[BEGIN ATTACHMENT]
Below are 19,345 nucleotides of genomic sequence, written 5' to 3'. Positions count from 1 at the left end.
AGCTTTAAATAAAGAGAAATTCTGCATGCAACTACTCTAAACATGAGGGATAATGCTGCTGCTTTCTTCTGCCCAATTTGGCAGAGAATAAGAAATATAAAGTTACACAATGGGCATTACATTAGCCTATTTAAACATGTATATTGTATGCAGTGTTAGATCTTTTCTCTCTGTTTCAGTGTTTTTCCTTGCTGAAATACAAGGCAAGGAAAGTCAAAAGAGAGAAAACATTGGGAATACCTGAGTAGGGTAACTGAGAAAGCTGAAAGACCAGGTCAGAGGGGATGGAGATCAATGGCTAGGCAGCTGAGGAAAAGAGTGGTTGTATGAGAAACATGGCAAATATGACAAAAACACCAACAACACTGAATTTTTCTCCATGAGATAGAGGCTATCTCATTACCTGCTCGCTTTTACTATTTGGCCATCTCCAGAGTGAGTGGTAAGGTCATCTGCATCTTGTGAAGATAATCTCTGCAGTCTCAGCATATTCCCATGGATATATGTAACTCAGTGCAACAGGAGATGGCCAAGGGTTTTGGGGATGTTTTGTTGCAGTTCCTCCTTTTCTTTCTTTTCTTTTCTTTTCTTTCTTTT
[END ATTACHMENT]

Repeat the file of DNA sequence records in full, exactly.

Below are 19,345 nucleotides of genomic sequence, written 5' to 3'. Positions count from 1 at the left end.
AGCTTTAAATAAAGAGAAATTCTGCATGCAACTACTCTAAACATGAGGGATAATGCTGCTGCTTTCTTCTGCCCAATTTGGCAGAGAATAAGAAATATAAAGTTACACAATGGGCATTACATTAGCCTATTTAAACATGTATATTGTATGCAGTGTTAGATCTTTTCTCTCTGTTTCAGTGTTTTTCCTTGCTGAAATACAAGGCAAGGAAAGTCAAAAGAGAGAAAACATTGGGAATACCTGAGTAGGGTAACTGAGAAAGCTGAAAGACCAGGTCAGAGGGGATGGAGATCAATGGCTAGGCAGCTGAGGAAAAGAGTGGTTGTATGAGAAACATGGCAAATATGACAAAAACACCAACAACACTGAATTTTTCTCCATGAGATAGAGGCTATCTCATTACCTGCTCGCTTTTACTATTTGGCCATCTCCAGAGTGAGTGGTAAGGTCATCTGCATCTTGTGAAGATAATCTCTGCAGTCTCAGCATATTCCCATGGATATATGTAACTCAGTGCAACAGGAGATGGCCAAGGGTTTTGGGGATGTTTTGTTGCAGTTCCTCCTTTTCTTTCTTTTCTTTTCTTTTCTTTCTTTT